Sometimes I get really nerdy about thread…

Okay. So, sometimes I get really nerdy about thread. It’s just one of those things that happens, so here’s my recent thread obsession story:

I went to a flea market recently and ended up scoring a huge basket full of embroidery floss. I am talking like a ton of floss…you can see a photo of my almost complete stash on my instagram (I couldn’t fit it all quite into the picture but it shows most of it) username –> CeeStitchery. I was excited #1 because I just tripled my stash for $10, and #2 the majority of it was Anchor brand floss, and I always buy DMC, mostly just  because that’s what is accessible to me. So the idea of trying a different brand of floss and adding so much to my color palette was really cool.

 It took me a while to get around to sorting through this messy basket. I separate all of my floss into groups of pastels, brights, and darks. I have slowly been working away at it when I have a few free minutes or decide to take a break from stitching. A week or so ago I came across a skein with a label I had never seen before.  It looked particularly old so I decided to ask my mom if she’d heard of it before. She hadn’t , so we googled it. The label said “Corticelli”.  I found out that Corticelli was indeed a thread manufacturer once upon a time but hadn’t existed for quite a while. And that was it. I was obsessed. I spent more time than I’d like to admit the next day researching it on the internet, but was surprised at how little there was on it. It doesn’t even have it’s own Wikipedia page.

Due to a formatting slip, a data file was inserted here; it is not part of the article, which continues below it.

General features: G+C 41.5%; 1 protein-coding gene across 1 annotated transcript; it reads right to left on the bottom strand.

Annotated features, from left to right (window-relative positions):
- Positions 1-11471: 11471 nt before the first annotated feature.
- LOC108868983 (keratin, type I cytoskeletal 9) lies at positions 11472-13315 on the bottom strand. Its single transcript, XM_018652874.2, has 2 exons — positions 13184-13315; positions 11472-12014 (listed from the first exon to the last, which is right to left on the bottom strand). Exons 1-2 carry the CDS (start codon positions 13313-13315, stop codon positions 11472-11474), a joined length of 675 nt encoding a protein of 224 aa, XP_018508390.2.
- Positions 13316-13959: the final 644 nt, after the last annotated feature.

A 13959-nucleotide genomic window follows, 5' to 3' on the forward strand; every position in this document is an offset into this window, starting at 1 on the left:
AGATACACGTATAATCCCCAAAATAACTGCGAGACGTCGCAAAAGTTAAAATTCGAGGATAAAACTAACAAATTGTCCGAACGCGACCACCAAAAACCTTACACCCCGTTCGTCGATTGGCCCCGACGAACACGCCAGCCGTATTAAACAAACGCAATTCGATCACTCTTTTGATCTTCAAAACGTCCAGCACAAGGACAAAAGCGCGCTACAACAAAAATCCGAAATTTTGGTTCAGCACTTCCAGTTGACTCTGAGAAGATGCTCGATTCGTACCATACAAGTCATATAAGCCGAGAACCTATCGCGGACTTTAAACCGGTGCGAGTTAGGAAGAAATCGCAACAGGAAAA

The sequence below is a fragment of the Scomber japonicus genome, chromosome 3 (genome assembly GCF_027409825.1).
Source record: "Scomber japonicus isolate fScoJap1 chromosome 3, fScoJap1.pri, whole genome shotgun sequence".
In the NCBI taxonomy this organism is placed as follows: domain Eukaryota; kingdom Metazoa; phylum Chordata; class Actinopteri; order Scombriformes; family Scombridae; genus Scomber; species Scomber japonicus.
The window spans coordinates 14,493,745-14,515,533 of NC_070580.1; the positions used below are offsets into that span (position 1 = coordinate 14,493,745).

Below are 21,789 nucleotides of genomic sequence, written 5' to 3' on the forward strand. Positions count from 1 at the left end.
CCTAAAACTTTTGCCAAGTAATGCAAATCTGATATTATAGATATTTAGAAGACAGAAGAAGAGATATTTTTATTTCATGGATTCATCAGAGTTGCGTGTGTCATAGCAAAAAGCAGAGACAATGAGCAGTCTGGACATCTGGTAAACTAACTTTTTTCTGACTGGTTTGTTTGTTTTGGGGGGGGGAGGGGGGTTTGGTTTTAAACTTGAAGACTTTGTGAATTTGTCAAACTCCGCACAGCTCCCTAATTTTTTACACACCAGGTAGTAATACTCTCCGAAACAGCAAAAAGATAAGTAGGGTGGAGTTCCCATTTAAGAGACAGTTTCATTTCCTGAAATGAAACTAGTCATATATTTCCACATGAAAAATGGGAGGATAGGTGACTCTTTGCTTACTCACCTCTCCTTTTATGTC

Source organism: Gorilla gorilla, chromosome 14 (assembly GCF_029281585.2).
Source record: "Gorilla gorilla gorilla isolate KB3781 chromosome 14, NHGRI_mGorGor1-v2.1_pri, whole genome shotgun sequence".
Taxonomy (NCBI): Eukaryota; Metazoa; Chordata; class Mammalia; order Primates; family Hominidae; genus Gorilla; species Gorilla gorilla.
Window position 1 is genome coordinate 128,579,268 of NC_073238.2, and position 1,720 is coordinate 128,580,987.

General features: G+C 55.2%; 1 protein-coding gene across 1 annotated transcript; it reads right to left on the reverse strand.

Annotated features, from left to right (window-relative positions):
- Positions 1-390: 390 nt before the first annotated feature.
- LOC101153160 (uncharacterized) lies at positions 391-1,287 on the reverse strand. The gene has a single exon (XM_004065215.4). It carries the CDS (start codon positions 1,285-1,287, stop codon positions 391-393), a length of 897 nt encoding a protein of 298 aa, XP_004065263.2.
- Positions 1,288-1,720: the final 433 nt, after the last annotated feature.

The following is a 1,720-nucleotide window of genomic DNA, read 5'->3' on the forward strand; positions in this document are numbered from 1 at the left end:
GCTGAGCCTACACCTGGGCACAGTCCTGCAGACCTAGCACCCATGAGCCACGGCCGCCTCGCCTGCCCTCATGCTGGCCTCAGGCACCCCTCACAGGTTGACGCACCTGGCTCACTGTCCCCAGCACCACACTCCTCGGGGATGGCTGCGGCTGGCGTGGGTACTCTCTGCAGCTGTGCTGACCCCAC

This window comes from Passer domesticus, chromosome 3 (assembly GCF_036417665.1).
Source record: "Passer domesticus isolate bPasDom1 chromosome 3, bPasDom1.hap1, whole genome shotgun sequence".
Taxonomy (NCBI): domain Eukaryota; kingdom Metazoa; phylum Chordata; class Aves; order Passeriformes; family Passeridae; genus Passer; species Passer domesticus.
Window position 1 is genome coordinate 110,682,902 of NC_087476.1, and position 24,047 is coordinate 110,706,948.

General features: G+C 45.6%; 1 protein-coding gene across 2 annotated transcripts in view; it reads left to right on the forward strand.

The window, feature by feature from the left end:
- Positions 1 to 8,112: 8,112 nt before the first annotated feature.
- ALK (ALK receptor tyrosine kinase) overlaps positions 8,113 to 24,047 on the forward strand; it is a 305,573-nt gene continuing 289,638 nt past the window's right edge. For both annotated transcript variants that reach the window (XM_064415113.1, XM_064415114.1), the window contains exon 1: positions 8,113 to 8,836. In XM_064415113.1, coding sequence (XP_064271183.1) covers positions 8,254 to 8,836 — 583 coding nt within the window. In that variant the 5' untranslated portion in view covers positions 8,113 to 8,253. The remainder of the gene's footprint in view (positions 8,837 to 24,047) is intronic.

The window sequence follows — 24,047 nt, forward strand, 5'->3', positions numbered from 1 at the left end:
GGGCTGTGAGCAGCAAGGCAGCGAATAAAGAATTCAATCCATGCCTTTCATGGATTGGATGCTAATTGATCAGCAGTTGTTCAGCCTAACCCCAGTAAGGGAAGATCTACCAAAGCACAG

ImageHowever I did discover that Corticelli played a pretty cool part in the history of sewing thread. Basically, it started out as the Nonotuck Silk Company in the 1830’s and grew to become the world’s largest supplier of silk thread during it’s time. The company stayed in business until 1930. They were the first to manufacture “machine twist” thread, and to produce a thread that worked properly in the newly invented sewing machine. They of course, also manufactured other types of thread including embroidery floss.

Here are a couple of links that provide a more detailed account of what I’ve briefly explained above: http://www.textilehistory.org/NonotuckSilkCompany.html   http://www.smith.edu/hsc/silk/northampton.html

I got a huge portion of the rest of the floss organized this past weekend and found a few more skeins of Corticelli! I think what initially excited me the most was finding out that Corticelli went out of business in 1930. Meaning these skeins of thread have to be at least that old. I expected that they were vintage but not quite that vintage!

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I’m so curious as to who this basket belonged to. I imagine the Corticelli thread and maybe more was probably passed down to her. It was a man that sold it to me at the flea market but I didn’t get a chance to talk with him – it was pretty busy! It’s fun to daydream about where all these threads came from, what projects they were intended for, and what they were used for over the years. I live for this stuff.

 

Thanks for reading,XO

 

 

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